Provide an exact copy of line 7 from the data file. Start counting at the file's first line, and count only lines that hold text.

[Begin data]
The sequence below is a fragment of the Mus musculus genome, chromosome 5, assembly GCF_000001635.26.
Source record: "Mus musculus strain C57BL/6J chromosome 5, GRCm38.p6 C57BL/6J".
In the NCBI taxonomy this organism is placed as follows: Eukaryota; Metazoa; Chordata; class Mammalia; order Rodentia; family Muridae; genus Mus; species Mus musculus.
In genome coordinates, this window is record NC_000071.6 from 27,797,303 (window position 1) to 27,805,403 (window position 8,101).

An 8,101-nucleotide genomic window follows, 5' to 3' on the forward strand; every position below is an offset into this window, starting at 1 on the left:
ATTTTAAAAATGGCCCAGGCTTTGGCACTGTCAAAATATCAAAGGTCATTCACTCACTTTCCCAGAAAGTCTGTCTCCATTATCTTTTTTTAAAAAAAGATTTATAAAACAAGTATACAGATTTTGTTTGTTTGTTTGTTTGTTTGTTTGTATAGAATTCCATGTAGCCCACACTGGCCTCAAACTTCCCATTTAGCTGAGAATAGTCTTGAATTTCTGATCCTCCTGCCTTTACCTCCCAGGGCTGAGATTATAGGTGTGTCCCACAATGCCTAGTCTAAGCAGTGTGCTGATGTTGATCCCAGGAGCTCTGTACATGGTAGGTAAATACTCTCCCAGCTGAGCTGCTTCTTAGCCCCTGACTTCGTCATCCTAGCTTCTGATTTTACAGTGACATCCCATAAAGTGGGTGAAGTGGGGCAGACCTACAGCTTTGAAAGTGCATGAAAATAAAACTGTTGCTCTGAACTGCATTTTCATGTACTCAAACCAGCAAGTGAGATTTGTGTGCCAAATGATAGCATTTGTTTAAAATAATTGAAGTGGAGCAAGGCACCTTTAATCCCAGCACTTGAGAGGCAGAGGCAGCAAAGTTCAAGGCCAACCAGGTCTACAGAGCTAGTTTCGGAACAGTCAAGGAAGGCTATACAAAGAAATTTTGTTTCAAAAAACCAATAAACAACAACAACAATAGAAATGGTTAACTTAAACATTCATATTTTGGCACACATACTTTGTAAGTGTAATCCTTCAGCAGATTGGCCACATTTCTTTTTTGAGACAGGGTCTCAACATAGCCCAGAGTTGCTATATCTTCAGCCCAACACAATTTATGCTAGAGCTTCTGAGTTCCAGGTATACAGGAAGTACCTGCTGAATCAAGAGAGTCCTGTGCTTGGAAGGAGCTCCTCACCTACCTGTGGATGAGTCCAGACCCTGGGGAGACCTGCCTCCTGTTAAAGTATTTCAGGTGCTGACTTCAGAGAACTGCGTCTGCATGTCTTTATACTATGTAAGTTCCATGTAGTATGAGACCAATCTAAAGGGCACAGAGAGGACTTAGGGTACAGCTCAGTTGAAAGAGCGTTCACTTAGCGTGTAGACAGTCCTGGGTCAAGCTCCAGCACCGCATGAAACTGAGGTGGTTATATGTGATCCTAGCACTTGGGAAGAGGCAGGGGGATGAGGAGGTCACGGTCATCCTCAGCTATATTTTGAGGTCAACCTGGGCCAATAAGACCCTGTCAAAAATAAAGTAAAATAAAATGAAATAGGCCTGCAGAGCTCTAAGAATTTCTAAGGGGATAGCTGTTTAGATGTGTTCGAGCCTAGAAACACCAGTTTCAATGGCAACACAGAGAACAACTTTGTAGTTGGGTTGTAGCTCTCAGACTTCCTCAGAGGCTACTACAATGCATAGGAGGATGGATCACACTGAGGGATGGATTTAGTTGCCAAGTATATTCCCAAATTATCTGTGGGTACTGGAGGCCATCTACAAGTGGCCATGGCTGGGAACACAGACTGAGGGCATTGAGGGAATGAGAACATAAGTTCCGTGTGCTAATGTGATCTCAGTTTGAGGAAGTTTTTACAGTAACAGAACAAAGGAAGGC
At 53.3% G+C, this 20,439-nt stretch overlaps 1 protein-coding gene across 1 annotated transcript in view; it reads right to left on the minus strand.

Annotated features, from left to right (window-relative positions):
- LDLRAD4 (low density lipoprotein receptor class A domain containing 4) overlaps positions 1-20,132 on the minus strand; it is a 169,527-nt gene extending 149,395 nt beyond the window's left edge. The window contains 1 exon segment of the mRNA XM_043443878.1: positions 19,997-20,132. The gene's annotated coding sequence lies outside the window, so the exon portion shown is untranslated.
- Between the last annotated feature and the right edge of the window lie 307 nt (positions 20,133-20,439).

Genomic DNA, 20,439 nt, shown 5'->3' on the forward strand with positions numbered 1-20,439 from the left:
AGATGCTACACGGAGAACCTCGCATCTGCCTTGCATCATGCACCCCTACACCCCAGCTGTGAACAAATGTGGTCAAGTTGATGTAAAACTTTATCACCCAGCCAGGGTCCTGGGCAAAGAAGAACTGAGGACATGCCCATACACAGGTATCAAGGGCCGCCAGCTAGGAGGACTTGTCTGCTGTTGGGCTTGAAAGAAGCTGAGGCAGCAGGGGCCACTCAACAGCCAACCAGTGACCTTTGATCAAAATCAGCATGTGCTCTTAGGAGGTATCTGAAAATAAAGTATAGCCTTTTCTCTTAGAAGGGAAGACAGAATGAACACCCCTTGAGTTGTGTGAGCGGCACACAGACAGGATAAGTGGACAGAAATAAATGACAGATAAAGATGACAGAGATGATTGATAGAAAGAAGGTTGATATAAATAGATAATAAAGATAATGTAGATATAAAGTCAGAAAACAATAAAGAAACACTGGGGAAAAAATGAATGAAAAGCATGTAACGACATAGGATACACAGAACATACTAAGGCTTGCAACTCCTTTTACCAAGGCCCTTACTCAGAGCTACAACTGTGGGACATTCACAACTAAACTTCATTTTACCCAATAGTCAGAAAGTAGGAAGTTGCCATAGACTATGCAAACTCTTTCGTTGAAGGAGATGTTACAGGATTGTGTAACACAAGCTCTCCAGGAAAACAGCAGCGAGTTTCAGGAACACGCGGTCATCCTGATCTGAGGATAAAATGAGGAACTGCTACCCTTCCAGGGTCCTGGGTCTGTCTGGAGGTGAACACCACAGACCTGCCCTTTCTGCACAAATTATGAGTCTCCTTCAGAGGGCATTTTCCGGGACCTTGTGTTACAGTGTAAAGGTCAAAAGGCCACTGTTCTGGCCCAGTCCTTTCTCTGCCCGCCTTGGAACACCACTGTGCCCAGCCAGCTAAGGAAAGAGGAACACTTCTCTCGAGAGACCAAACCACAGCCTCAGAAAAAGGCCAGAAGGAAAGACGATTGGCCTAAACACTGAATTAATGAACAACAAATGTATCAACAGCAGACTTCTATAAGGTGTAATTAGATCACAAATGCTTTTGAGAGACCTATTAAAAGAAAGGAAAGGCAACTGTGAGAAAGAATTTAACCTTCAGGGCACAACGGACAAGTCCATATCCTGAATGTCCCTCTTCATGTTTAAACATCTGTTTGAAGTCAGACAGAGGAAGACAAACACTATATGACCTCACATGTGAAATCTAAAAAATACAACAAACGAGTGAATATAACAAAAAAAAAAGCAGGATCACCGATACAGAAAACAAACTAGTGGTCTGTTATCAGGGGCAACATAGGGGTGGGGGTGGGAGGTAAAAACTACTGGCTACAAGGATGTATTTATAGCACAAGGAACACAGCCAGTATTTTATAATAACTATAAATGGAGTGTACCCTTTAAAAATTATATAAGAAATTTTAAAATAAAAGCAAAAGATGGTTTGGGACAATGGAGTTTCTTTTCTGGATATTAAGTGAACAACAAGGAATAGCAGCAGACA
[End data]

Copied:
At 53.3% G+C, this 20,439-nt stretch overlaps 1 protein-coding gene across 1 annotated transcript in view; it reads right to left on the minus strand.